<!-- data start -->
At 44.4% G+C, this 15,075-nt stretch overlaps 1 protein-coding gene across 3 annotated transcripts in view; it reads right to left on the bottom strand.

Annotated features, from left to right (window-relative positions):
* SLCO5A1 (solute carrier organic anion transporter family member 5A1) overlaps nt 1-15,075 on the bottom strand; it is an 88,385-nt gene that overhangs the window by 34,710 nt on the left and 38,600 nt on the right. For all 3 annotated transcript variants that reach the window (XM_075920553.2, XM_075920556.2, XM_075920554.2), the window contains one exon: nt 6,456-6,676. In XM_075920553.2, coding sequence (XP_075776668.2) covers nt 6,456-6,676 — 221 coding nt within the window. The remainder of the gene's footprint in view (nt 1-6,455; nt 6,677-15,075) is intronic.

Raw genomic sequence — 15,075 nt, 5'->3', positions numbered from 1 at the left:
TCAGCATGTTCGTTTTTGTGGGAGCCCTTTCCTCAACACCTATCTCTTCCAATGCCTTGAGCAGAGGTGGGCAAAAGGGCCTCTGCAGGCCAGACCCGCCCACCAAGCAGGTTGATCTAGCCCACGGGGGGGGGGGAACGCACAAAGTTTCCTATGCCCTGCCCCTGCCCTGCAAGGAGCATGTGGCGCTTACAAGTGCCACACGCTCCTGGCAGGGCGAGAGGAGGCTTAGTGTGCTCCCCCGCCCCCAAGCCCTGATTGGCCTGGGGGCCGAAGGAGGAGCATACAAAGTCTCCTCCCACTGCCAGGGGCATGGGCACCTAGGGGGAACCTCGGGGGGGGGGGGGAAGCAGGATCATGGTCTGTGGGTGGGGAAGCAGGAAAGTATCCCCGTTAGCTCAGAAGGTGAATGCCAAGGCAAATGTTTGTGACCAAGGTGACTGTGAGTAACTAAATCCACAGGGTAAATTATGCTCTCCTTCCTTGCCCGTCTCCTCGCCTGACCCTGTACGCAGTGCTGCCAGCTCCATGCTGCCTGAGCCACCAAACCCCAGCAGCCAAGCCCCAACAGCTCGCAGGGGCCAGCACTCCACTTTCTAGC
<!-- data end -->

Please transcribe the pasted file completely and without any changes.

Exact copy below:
At 44.4% G+C, this 15,075-nt stretch overlaps 1 protein-coding gene across 3 annotated transcripts in view; it reads right to left on the bottom strand.

Annotated features, from left to right (window-relative positions):
* SLCO5A1 (solute carrier organic anion transporter family member 5A1) overlaps nt 1-15,075 on the bottom strand; it is an 88,385-nt gene that overhangs the window by 34,710 nt on the left and 38,600 nt on the right. For all 3 annotated transcript variants that reach the window (XM_075920553.2, XM_075920556.2, XM_075920554.2), the window contains one exon: nt 6,456-6,676. In XM_075920553.2, coding sequence (XP_075776668.2) covers nt 6,456-6,676 — 221 coding nt within the window. The remainder of the gene's footprint in view (nt 1-6,455; nt 6,677-15,075) is intronic.

Raw genomic sequence — 15,075 nt, 5'->3', positions numbered from 1 at the left:
TCAGCATGTTCGTTTTTGTGGGAGCCCTTTCCTCAACACCTATCTCTTCCAATGCCTTGAGCAGAGGTGGGCAAAAGGGCCTCTGCAGGCCAGACCCGCCCACCAAGCAGGTTGATCTAGCCCACGGGGGGGGGGGAACGCACAAAGTTTCCTATGCCCTGCCCCTGCCCTGCAAGGAGCATGTGGCGCTTACAAGTGCCACACGCTCCTGGCAGGGCGAGAGGAGGCTTAGTGTGCTCCCCCGCCCCCAAGCCCTGATTGGCCTGGGGGCCGAAGGAGGAGCATACAAAGTCTCCTCCCACTGCCAGGGGCATGGGCACCTAGGGGGAACCTCGGGGGGGGGGGGGAAGCAGGATCATGGTCTGTGGGTGGGGAAGCAGGAAAGTATCCCCGTTAGCTCAGAAGGTGAATGCCAAGGCAAATGTTTGTGACCAAGGTGACTGTGAGTAACTAAATCCACAGGGTAAATTATGCTCTCCTTCCTTGCCCGTCTCCTCGCCTGACCCTGTACGCAGTGCTGCCAGCTCCATGCTGCCTGAGCCACCAAACCCCAGCAGCCAAGCCCCAACAGCTCGCAGGGGCCAGCACTCCACTTTCTAGC